A faster Mac is always a better Mac, and there are many things you can do to get the most performance from your computer. But what really works? Here are some common myths about Macs and what does—and does not—affect performance.
1. ‘More processing cores always means better performance.’
To test this theory, we ran benchmarks on two 2012 Mac Pros, one with 12 processing cores running at 2.4GHz and one with a quad-core processor running at 3.2GHz. With a MathematicaMark score of 5.70, the 12-core Mac Pro’s result was twice that of the quad-core Mac Pro. The 12-core Mac Pro also finished the Cinebench CPU test in the half the time of the quad-core Mac Pro.
But despite all of those extra cores, the 12-core Mac Pro posted slower times than the quad-core system in our iTunes encode, Aperture test, and file compression tests.
While some professional applications can benefit greatly from multiple processors, most applications made for general consumers aren’t designed to take advantage of more than four cores. For the majority of applications, fewer but faster processors are preferred.
2. ‘Having an external monitor plugged into your MacBook will slow down performance.’
We tested a late 2013 11-inch MacBook Air, with and without a 27-inch Apple Cinema Display attached, and found almost no performance differences between the two configurations in the 14 tests in our Speedmark 9 benchmarking suite.
We thought that switching to an older, slower, MacBook Air might show more of a difference, but we were wrong. The only test to show any real difference was our iMovie test, which was less than 4 percent faster on the 2013 MacBook Air without the external monitor and just over 2 percent faster on a 2011 Air without the external monitor. Differences like that are hardly worth mentioning, much less unplugging a monitor over.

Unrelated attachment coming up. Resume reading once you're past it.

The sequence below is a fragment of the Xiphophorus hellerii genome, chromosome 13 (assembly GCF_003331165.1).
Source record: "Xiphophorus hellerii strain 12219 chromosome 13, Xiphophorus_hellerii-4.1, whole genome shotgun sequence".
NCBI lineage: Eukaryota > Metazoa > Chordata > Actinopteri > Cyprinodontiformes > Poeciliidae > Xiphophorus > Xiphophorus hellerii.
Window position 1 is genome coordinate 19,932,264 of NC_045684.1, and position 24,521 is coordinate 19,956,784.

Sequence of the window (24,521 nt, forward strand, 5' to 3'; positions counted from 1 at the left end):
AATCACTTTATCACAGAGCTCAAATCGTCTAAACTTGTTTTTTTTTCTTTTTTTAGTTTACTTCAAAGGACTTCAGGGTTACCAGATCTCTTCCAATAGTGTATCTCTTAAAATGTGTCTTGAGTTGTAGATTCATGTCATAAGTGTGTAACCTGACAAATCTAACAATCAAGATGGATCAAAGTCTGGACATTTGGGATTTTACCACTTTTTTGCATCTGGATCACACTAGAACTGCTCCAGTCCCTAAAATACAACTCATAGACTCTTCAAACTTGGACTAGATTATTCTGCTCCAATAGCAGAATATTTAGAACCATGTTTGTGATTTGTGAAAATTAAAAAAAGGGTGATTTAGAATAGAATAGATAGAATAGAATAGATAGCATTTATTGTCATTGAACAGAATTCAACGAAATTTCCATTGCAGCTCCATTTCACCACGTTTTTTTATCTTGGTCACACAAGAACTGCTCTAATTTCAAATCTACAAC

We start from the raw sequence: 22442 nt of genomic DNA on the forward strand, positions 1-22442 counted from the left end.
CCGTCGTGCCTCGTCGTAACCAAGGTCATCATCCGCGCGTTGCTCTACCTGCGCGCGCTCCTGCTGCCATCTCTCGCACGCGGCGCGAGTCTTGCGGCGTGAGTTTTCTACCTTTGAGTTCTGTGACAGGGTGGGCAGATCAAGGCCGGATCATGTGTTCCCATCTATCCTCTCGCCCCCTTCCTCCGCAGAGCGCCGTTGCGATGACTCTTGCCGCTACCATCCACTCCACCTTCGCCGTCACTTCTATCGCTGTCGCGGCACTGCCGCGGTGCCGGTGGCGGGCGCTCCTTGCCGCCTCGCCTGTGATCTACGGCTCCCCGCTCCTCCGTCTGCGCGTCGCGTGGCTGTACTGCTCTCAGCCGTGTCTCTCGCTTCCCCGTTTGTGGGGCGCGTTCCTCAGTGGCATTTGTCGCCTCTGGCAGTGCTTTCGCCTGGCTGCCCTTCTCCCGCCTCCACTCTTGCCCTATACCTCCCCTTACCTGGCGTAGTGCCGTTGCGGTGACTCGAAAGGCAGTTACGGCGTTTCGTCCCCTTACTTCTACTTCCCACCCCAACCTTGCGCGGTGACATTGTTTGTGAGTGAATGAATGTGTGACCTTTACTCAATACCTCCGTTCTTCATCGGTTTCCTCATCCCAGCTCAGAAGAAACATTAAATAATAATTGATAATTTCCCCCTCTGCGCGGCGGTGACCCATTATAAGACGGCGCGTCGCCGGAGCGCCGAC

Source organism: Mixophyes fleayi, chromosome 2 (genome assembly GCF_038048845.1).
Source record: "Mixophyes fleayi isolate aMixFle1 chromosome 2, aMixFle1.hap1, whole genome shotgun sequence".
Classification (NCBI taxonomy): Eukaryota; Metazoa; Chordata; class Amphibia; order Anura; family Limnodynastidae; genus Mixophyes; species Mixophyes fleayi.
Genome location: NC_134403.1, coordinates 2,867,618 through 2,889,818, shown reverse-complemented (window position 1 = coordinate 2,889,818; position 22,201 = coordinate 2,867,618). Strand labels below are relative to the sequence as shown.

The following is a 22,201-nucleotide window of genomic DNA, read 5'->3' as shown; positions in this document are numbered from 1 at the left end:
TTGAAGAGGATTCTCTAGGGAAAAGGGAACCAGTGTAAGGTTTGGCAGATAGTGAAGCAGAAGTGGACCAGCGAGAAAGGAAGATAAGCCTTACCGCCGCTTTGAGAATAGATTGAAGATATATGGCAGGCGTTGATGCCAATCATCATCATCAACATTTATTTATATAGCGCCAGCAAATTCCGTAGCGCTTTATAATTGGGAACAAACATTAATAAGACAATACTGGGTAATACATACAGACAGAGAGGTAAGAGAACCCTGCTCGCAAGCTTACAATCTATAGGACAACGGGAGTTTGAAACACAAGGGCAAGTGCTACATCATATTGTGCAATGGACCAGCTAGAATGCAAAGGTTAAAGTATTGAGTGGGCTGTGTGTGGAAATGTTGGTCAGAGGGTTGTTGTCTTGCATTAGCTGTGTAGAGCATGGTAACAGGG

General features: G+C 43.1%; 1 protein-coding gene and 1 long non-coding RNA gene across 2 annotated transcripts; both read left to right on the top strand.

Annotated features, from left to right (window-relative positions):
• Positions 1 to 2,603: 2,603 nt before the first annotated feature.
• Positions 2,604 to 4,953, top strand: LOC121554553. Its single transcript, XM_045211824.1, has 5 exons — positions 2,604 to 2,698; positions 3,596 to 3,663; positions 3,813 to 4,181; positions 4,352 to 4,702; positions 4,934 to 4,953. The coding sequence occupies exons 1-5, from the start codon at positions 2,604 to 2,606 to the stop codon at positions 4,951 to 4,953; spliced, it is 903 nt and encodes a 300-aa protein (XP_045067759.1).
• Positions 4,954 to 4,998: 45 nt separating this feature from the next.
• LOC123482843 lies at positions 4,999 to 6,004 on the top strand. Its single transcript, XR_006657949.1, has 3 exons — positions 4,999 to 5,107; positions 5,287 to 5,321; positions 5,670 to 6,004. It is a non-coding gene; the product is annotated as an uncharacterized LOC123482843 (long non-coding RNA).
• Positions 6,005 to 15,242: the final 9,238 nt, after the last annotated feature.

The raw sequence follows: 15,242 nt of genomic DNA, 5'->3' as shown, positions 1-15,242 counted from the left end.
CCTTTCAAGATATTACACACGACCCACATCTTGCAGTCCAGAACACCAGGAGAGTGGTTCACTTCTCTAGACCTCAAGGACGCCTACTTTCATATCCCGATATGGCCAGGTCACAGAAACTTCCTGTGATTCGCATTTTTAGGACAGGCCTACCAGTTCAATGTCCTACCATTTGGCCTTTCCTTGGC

3. ‘Lower capacity SSDs are slower than high capacity SSDs.’
When it comes to solid-state drive (SSD) performance, capacity matters. We took a pair of Toshiba Q series Pro drives and two Samsung EVO 840 drives and ran our performance tests on them.
The 512GB Samsung EVO 840 was 39 percent faster than a 256GB EVO 840 in our 10GB large file write test and 26 percent faster in our 10GB files and folders test. Read speeds, however, were unaffected by the capacity. Black Magic and AJA tests both showed the 512GB drive’s write speed to be about 32 percent higher than the 256GB model, with read speeds again showing little change.